Dow Chemical shareholders are also voicing concerns regarding the company’s failure to address Bhopal chemical disaster. In November 2005, The New York State Common Retirement Fund, the New York City Fire Department Pension Fund, Amnesty International USA, Boston Common Asset Management, and Sisters of Mercy Regional Community of Detroit Charitable Trust filed a shareholder resolution requesting that Dow Chemical disclose the true financial impact of the Bhopal survivors’ outstanding social and environmental concerns. Proponents of this resolution collectively hold more than 4.5 million shares worth over $190 million.
Ordinary people who have suffered from Dow’s pollution in United States are recognizing that they have a tangible common bond with the Bhopal survivors. Diane Wilson, a mother of five, captained a shrimp boat off the coast of Seadrift, Texas for years until she noticed that her friends were getting cancer and the shrimp she depended on were dying. When she found out that a Dow Chemical plant was dumping lethal ethylene dichloride and vinyl chloride into her beloved bays, Wilson launched herself on a mission to stop Dow’s malfeasance. Recognizing her community’s bond with others harmed by Dow, Wilson forged an alliance with the survivors in Bhopal. After fasting and holding vigil at the Dow plant in Seadrift, she was arrested for hanging a banner declaring “Dow Responsible for Bhopal” and chaining herself to a tower in her local Dow factory.
A Texas court recently charged Wilson with a minor misdemeanor and several months in jail, but instead of showing up for her sentence, she took off in search of Warren Anderson. “This company has warrants after their arrest, and they can be defiant and not show up, but let a little woman with a banner drop it… and I’m a dangerous woman, and I have to be thrown in jail,” Wilson decried.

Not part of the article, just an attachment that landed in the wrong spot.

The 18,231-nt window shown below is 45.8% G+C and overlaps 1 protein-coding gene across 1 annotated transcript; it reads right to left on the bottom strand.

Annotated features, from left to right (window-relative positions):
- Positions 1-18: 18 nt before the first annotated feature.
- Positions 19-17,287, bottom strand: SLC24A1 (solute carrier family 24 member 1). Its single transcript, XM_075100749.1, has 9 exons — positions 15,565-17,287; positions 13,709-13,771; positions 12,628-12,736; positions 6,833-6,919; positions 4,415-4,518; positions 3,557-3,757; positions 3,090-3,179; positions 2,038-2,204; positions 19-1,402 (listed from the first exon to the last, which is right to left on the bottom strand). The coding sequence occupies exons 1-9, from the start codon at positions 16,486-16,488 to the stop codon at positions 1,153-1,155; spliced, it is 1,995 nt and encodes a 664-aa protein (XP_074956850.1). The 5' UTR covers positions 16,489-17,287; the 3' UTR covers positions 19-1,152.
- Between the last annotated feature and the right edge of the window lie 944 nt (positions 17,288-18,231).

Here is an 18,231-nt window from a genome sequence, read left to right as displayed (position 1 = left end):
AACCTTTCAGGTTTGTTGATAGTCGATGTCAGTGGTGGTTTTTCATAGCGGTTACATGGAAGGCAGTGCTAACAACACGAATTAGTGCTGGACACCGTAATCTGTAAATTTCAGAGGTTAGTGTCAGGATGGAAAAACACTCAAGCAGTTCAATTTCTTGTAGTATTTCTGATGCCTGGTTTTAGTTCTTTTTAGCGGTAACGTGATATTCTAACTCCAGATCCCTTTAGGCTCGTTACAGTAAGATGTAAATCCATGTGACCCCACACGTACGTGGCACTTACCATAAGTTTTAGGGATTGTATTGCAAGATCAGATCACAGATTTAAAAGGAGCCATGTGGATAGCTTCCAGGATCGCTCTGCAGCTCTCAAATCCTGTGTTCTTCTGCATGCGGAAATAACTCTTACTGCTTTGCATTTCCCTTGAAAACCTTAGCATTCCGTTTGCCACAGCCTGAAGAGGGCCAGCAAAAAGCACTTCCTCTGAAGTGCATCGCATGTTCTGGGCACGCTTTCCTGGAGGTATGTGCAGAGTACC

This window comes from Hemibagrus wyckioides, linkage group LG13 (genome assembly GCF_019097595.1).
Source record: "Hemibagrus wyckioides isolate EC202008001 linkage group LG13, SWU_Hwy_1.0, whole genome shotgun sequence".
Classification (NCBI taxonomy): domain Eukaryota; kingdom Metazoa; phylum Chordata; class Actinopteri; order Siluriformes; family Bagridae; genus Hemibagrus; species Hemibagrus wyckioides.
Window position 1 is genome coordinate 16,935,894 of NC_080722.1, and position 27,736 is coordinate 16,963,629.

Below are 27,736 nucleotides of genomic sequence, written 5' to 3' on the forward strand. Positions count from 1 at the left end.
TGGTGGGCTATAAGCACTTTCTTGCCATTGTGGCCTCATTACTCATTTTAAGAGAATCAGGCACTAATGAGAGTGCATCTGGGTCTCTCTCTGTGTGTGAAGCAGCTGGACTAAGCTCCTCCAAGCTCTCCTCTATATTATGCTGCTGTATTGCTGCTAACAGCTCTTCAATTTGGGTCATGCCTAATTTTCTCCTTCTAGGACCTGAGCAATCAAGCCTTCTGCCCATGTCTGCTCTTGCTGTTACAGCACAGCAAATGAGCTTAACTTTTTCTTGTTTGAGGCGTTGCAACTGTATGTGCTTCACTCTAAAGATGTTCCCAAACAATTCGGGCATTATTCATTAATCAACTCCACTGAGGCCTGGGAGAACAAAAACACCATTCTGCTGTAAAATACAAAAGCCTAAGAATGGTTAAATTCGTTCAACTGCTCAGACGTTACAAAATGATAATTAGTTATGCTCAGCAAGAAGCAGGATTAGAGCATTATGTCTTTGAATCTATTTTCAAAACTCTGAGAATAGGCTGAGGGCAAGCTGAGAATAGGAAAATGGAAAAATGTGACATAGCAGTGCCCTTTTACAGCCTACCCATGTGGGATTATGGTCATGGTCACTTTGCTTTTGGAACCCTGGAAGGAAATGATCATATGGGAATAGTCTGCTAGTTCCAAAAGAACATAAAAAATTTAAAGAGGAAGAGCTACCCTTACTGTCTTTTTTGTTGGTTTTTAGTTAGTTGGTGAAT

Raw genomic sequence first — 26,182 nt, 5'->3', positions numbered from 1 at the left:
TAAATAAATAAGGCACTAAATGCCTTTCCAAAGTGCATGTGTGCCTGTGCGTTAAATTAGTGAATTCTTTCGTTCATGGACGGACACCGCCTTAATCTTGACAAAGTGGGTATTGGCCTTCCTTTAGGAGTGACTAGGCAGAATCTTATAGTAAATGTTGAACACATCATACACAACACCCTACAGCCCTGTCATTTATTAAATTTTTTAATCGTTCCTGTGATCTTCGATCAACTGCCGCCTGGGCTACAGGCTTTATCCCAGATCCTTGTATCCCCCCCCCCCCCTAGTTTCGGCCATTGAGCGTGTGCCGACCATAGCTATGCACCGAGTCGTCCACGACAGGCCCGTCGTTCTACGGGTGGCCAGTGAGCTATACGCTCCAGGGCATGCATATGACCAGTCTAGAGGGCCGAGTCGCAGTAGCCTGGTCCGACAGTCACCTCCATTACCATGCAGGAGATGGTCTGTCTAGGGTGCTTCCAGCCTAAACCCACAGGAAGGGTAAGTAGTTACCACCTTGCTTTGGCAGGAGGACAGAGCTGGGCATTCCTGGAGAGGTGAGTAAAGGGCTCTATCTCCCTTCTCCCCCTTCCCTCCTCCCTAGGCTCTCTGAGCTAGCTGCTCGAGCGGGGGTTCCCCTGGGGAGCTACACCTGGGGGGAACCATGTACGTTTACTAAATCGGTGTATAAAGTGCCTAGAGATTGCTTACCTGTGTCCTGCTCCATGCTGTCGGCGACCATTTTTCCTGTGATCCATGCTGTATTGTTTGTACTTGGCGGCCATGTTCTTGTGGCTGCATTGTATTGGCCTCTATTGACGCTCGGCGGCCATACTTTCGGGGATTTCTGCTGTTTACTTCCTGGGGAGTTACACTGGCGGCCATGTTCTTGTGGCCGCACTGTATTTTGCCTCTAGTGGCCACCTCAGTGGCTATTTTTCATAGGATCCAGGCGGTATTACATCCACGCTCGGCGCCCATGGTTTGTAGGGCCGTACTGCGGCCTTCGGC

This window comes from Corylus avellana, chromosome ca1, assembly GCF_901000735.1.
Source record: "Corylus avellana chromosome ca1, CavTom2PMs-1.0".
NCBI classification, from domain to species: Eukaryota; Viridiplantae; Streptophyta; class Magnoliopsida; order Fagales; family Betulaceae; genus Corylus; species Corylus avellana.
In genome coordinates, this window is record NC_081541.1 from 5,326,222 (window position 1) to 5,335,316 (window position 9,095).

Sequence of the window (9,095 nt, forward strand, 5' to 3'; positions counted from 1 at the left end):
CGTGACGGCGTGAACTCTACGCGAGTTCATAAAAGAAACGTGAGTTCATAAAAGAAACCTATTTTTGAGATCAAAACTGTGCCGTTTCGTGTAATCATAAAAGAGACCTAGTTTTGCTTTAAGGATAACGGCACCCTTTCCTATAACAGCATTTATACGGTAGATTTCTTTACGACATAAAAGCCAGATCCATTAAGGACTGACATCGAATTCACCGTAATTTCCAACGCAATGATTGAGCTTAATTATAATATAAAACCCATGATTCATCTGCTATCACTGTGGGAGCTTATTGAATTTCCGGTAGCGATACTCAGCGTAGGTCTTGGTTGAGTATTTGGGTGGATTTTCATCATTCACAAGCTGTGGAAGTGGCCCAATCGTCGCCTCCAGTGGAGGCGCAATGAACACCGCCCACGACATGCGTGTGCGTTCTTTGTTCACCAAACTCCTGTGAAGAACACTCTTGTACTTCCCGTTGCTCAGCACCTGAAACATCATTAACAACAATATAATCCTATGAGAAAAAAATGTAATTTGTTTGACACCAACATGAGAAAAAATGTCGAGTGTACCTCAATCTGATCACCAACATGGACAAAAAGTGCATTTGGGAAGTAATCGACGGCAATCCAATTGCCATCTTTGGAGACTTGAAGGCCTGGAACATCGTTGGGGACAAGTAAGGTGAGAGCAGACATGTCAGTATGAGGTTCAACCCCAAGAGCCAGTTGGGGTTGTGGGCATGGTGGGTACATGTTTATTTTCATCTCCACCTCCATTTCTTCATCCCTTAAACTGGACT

Wilson isn’t alone in feeling affinity with the Bhopal survivors due to exposure to toxic chemicals. While the Bhopal gas explosion is notorious as the worst industrial disaster in history, chemicals produced by Dow are also lodged in the bodies of almost every person on the planet. For example, the U.S. Centers of Disease Control found that over 75% of people they tested carried breakdown products of chlorpyrifos, a highly toxic pesticide. PANNA has calculated that Dow Chemical is responsible for at least 80% of all chlorpyrifos production.
It is time to end corporate impunity for horrifying corporate crimes like the Bhopal disaster, and for Warren Anderson and Dow Chemical to face justice. It is also time that we recognize that day-to-day pesticide use exposes us all to danger, like a Bhopal disaster in slow motion.
Sources: International Campaign for Justice in Bhopal: http://www.bhopal.net/, Students for Bhopal: http://www.studentsforbhopal.org/, Dow Accountability Network: http://www.thetruthaboutdow.org/,Wilson, Diane. 2005. An Unreasonable Woman . Chelsea Green Publishing: http://www.chelseagreen.com/2005/items/unreasonablewoman